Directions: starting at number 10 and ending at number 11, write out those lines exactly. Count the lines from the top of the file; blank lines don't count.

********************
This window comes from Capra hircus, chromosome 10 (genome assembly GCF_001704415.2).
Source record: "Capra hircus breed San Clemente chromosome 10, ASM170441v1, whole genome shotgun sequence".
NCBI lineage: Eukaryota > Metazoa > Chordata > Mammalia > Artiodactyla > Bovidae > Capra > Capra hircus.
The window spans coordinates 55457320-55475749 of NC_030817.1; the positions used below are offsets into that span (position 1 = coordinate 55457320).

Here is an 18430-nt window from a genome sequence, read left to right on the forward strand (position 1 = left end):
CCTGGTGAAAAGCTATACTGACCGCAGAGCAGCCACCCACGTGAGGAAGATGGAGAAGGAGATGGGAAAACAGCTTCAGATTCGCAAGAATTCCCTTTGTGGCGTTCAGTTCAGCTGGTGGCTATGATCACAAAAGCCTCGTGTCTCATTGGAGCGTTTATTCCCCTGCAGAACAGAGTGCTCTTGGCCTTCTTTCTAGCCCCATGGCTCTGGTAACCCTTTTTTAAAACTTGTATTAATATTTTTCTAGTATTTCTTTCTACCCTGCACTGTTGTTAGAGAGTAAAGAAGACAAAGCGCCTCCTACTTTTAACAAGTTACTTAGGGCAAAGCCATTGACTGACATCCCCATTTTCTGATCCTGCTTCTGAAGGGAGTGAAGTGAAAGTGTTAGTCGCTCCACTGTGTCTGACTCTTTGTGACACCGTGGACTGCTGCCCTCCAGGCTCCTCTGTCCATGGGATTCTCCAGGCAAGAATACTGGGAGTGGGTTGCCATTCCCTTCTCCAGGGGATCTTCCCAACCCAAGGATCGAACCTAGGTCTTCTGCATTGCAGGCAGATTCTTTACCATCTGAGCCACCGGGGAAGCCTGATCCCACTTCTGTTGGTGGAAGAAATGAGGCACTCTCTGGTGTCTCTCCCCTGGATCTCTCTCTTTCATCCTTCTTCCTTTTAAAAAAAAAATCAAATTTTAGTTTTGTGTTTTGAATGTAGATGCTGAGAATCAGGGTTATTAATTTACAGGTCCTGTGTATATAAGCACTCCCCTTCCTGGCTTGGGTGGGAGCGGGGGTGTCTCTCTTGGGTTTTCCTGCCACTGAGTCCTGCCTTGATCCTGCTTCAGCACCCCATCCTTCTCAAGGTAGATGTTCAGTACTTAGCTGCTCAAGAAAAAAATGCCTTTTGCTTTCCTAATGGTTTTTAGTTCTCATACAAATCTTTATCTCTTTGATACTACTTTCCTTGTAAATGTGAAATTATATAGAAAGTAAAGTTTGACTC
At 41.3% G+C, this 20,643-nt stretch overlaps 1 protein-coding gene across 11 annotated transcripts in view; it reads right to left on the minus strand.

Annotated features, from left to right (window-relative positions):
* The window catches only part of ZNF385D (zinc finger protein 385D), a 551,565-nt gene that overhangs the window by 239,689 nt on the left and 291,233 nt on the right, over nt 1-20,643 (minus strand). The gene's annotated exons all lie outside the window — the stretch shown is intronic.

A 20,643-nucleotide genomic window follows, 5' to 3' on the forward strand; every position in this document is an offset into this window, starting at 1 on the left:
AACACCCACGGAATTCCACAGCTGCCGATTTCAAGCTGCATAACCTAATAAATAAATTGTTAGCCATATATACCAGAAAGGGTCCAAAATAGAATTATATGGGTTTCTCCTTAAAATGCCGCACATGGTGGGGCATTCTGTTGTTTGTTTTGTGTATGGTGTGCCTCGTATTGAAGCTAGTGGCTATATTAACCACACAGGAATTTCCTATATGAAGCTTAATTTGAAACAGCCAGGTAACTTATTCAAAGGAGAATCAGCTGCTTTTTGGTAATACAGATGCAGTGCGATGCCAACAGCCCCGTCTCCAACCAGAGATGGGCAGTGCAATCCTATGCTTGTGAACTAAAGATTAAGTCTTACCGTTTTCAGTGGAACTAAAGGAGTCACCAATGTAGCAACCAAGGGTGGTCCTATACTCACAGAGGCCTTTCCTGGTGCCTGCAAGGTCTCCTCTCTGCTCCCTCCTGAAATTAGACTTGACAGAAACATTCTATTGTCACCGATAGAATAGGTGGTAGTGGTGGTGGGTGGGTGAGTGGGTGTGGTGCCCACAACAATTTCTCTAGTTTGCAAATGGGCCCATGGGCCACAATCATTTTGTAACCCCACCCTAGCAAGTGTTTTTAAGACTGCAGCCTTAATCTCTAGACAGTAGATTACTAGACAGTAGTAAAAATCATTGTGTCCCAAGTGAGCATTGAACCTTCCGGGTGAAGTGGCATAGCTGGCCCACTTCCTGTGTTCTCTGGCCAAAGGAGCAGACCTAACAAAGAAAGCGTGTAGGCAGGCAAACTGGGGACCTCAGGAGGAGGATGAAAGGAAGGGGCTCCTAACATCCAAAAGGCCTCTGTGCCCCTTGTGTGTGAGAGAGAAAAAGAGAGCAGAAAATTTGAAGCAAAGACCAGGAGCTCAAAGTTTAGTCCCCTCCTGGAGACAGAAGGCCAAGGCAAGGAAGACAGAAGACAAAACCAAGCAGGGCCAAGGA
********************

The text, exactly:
A 20,643-nucleotide genomic window follows, 5' to 3' on the forward strand; every position in this document is an offset into this window, starting at 1 on the left:
AACACCCACGGAATTCCACAGCTGCCGATTTCAAGCTGCATAACCTAATAAATAAATTGTTAGCCATATATACCAGAAAGGGTCCAAAATAGAATTATATGGGTTTCTCCTTAAAATGCCGCACATGGTGGGGCATTCTGTTGTTTGTTTTGTGTATGGTGTGCCTCGTATTGAAGCTAGTGGCTATATTAACCACACAGGAATTTCCTATATGAAGCTTAATTTGAAACAGCCAGGTAACTTATTCAAAGGAGAATCAGCTGCTTTTTGGTAATACAGATGCAGTGCGATGCCAACAGCCCCGTCTCCAACCAGAGATGGGCAGTGCAATCCTATGCTTGTGAACTAAAGATTAAGTCTTACCGTTTTCAGTGGAACTAAAGGAGTCACCAATGTAGCAACCAAGGGTGGTCCTATACTCACAGAGGCCTTTCCTGGTGCCTGCAAGGTCTCCTCTCTGCTCCCTCCTGAAATTAGACTTGACAGAAACATTCTATTGTCACCGATAGAATAGGTGGTAGTGGTGGTGGGTGGGTGAGTGGGTGTGGTGCCCACAACAATTTCTCTAGTTTGCAAATGGGCCCATGGGCCACAATCATTTTGTAACCCCACCCTAGCAAGTGTTTTTAAGACTGCAGCCTTAATCTCTAGACAGTAGATTACTAGACAGTAGTAAAAATCATTGTGTCCCAAGTGAGCATTGAACCTTCCGGGTGAAGTGGCATAGCTGGCCCACTTCCTGTGTTCTCTGGCCAAAGGAGCAGACCTAACAAAGAAAGCGTGTAGGCAGGCAAACTGGGGACCTCAGGAGGAGGATGAAAGGAAGGGGCTCCTAACATCCAAAAGGCCTCTGTGCCCCTTGTGTGTGAGAGAGAAAAAGAGAGCAGAAAATTTGAAGCAAAGACCAGGAGCTCAAAGTTTAGTCCCCTCCTGGAGACAGAAGGCCAAGGCAAGGAAGACAGAAGACAAAACCAAGCAGGGCCAAGGA